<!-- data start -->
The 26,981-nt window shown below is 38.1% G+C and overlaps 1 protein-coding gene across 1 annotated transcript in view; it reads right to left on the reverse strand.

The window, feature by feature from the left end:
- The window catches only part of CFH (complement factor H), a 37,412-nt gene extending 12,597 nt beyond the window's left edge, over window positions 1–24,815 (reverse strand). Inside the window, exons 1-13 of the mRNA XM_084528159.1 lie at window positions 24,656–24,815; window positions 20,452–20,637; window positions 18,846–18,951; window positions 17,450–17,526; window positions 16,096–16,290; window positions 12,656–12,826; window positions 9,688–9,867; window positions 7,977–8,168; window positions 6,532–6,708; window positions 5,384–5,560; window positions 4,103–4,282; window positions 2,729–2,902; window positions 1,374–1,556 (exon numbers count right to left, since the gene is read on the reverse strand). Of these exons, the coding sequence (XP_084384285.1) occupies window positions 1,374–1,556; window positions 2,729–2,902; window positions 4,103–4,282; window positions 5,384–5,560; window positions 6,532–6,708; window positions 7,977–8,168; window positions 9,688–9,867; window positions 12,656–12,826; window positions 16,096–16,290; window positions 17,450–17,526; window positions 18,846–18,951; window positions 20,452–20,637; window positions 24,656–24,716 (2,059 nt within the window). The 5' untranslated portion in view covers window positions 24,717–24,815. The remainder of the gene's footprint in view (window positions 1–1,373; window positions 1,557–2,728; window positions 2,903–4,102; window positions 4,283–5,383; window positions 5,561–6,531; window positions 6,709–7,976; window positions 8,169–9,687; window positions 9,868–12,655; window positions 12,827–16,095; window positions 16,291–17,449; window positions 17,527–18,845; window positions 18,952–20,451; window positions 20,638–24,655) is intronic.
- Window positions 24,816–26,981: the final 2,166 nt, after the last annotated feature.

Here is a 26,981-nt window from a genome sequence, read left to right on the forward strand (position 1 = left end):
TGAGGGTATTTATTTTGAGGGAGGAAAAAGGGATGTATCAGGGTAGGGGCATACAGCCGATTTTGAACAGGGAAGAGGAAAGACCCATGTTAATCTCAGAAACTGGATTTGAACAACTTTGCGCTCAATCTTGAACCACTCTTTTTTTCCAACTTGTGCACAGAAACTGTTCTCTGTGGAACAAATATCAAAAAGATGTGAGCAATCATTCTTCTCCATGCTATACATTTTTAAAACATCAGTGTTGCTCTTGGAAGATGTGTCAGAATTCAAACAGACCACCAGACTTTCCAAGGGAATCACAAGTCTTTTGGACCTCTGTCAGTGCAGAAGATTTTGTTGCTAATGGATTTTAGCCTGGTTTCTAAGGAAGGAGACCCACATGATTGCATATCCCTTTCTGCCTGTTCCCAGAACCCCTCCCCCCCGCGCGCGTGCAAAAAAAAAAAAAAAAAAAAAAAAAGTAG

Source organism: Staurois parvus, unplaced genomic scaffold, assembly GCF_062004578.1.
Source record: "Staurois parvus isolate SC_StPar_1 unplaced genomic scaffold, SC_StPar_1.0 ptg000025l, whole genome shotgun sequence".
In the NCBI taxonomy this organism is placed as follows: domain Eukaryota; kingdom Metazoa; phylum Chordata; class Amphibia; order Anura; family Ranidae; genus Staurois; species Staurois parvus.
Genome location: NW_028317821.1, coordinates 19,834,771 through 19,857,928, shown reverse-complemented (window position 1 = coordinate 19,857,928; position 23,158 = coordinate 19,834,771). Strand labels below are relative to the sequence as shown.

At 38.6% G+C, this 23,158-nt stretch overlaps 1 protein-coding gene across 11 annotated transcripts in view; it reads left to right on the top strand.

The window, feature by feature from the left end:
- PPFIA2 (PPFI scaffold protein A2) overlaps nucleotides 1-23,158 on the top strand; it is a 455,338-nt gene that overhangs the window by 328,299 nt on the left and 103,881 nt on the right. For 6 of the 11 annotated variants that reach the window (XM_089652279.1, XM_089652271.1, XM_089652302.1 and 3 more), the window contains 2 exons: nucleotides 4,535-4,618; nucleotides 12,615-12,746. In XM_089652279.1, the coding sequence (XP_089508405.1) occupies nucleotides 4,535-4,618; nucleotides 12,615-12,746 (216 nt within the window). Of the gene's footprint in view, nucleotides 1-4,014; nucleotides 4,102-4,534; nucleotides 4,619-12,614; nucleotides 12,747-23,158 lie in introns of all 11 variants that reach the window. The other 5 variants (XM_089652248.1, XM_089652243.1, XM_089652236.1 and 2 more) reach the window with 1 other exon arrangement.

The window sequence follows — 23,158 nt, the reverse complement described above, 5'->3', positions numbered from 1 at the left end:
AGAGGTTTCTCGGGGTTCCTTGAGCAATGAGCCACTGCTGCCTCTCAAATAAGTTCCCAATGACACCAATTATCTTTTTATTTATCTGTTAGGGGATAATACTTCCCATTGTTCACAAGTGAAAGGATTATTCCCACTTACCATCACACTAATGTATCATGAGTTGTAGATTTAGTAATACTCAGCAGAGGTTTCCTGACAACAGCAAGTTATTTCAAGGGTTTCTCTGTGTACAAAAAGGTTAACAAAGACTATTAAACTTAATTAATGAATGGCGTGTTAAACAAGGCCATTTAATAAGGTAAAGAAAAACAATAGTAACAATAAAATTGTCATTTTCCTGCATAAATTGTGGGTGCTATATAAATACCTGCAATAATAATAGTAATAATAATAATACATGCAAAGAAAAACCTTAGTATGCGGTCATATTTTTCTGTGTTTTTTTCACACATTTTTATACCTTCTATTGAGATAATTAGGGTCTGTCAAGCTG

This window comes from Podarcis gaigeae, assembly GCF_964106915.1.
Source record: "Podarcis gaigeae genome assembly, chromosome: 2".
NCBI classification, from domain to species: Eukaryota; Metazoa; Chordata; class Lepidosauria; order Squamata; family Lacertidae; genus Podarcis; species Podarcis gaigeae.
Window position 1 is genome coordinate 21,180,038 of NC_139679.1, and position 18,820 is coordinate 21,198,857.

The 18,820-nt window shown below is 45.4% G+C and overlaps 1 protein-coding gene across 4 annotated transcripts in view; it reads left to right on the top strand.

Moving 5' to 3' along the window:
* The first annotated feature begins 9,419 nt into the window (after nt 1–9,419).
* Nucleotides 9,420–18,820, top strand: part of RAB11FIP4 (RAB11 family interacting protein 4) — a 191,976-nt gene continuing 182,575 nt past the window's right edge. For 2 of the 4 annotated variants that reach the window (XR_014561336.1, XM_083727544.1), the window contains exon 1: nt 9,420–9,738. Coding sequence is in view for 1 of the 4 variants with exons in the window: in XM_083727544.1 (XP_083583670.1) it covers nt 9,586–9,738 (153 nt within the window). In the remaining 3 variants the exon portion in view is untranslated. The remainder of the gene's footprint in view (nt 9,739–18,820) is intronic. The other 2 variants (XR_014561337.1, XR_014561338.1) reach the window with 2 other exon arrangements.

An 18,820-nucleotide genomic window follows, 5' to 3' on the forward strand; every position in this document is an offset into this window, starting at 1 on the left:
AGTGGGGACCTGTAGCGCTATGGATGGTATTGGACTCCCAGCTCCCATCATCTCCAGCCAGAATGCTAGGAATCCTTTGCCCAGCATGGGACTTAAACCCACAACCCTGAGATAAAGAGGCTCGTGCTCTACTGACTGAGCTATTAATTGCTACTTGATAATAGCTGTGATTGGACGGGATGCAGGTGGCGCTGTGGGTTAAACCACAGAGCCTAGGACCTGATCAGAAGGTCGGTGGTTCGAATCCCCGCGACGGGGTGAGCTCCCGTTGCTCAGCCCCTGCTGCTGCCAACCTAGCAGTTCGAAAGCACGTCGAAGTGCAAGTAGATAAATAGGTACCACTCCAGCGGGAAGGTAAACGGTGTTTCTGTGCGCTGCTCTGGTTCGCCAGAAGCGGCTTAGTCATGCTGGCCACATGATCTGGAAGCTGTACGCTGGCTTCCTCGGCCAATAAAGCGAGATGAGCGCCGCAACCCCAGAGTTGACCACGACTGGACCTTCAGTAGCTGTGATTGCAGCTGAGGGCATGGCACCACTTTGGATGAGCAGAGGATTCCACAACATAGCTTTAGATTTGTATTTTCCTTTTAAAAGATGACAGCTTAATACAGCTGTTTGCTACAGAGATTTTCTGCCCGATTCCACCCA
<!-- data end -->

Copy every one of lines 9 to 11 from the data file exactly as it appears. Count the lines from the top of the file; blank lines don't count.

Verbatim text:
In the NCBI taxonomy this organism is placed as follows: domain Eukaryota; kingdom Metazoa; phylum Chordata; class Amphibia; order Anura; family Ranidae; genus Staurois; species Staurois parvus.
Genome location: NW_028317821.1, coordinates 19,834,771 through 19,857,928, shown reverse-complemented (window position 1 = coordinate 19,857,928; position 23,158 = coordinate 19,834,771). Strand labels below are relative to the sequence as shown.

At 38.6% G+C, this 23,158-nt stretch overlaps 1 protein-coding gene across 11 annotated transcripts in view; it reads left to right on the top strand.